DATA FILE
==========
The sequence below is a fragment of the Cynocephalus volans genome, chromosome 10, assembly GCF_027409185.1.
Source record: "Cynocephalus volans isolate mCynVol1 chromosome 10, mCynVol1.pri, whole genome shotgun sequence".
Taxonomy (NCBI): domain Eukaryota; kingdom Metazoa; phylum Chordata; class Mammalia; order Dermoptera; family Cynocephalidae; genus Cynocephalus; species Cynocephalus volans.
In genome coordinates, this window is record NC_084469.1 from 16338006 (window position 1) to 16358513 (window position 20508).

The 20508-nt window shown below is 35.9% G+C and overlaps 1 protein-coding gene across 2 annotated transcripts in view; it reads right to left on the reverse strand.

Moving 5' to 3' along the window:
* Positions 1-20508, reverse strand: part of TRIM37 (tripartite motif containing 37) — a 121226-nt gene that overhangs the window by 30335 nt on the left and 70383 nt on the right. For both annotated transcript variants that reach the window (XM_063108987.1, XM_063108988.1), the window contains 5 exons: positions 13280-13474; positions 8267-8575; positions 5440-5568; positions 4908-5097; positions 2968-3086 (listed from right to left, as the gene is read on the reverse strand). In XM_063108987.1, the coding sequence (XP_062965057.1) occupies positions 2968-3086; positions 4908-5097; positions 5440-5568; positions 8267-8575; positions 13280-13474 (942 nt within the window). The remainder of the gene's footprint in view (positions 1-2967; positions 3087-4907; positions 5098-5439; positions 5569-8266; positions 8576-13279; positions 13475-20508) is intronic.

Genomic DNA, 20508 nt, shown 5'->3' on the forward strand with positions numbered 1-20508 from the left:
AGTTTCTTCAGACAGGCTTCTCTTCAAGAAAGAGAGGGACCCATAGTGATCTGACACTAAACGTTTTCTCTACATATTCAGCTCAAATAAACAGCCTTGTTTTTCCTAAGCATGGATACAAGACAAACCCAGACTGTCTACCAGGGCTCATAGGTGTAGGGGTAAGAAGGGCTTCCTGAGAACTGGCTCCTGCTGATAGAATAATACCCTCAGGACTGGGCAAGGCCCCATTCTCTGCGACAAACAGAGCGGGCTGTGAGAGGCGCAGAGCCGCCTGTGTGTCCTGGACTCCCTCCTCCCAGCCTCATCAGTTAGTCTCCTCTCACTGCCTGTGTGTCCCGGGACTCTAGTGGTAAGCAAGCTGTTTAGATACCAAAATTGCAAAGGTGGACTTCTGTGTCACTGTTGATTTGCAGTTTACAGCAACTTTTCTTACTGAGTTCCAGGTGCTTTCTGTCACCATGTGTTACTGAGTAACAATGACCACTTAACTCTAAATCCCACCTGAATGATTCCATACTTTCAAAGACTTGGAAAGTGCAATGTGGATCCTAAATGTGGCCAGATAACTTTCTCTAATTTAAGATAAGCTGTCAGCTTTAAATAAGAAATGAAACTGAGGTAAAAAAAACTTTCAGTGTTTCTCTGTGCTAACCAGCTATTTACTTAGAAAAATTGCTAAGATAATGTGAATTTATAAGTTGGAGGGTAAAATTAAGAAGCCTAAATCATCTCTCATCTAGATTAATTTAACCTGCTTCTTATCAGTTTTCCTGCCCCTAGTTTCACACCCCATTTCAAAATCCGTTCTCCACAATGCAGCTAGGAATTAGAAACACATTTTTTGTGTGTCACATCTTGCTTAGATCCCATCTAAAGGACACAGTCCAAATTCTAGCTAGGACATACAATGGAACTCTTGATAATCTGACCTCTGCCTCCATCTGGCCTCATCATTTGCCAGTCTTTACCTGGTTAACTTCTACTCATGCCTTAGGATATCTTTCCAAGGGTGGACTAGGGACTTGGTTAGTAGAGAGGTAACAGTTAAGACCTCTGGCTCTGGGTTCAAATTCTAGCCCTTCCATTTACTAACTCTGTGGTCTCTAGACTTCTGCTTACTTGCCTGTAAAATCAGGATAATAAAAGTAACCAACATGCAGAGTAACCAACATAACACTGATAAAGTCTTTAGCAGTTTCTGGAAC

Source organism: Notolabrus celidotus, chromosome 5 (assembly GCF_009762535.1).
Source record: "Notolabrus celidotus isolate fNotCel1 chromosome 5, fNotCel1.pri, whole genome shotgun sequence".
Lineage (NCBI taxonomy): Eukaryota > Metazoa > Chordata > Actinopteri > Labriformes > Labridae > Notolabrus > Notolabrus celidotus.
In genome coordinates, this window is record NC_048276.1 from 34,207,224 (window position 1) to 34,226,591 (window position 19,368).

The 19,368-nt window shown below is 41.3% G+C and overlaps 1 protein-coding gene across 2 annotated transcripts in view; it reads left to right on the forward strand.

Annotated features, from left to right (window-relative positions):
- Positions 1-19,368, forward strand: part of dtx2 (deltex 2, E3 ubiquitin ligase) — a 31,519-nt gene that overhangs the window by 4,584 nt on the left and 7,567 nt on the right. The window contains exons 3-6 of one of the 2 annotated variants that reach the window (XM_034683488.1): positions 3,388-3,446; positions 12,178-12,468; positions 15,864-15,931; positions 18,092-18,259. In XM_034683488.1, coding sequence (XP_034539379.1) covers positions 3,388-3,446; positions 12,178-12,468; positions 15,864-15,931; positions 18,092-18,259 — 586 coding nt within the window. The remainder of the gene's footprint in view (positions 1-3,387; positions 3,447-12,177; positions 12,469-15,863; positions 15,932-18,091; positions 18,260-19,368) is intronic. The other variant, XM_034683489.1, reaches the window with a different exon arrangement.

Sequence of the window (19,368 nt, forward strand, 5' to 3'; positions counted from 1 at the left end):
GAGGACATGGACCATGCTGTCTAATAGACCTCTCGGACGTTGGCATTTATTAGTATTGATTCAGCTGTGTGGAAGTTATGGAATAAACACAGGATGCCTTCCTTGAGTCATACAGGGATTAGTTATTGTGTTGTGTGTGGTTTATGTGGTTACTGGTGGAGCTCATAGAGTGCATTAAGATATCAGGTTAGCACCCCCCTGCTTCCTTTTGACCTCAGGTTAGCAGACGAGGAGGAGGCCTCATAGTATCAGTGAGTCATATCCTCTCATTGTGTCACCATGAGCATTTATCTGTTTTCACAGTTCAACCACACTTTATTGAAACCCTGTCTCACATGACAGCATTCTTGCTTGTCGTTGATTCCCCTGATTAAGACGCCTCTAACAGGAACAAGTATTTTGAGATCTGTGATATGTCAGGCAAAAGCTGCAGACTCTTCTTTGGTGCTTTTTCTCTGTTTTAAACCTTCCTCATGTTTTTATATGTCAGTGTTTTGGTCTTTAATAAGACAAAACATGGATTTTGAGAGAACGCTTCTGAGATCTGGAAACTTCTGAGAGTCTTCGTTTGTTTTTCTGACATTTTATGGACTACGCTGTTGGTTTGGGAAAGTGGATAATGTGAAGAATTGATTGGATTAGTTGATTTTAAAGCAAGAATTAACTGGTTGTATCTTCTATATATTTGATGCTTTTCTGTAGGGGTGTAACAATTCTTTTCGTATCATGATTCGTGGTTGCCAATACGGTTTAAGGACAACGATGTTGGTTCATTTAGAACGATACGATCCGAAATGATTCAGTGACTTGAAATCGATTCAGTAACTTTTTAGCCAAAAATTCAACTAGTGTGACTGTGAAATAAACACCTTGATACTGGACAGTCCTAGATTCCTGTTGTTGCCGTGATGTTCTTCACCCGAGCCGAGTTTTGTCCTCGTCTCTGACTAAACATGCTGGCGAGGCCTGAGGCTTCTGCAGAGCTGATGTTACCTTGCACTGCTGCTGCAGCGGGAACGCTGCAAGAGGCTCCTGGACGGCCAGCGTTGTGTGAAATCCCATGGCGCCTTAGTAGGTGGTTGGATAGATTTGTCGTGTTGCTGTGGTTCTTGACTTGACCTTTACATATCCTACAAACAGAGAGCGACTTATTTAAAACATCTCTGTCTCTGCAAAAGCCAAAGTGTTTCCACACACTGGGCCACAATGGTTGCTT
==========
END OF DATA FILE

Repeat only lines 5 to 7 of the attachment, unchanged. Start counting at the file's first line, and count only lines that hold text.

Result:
The 20508-nt window shown below is 35.9% G+C and overlaps 1 protein-coding gene across 2 annotated transcripts in view; it reads right to left on the reverse strand.

Moving 5' to 3' along the window:
* Positions 1-20508, reverse strand: part of TRIM37 (tripartite motif containing 37) — a 121226-nt gene that overhangs the window by 30335 nt on the left and 70383 nt on the right. For both annotated transcript variants that reach the window (XM_063108987.1, XM_063108988.1), the window contains 5 exons: positions 13280-13474; positions 8267-8575; positions 5440-5568; positions 4908-5097; positions 2968-3086 (listed from right to left, as the gene is read on the reverse strand). In XM_063108987.1, the coding sequence (XP_062965057.1) occupies positions 2968-3086; positions 4908-5097; positions 5440-5568; positions 8267-8575; positions 13280-13474 (942 nt within the window). The remainder of the gene's footprint in view (positions 1-2967; positions 3087-4907; positions 5098-5439; positions 5569-8266; positions 8576-13279; positions 13475-20508) is intronic.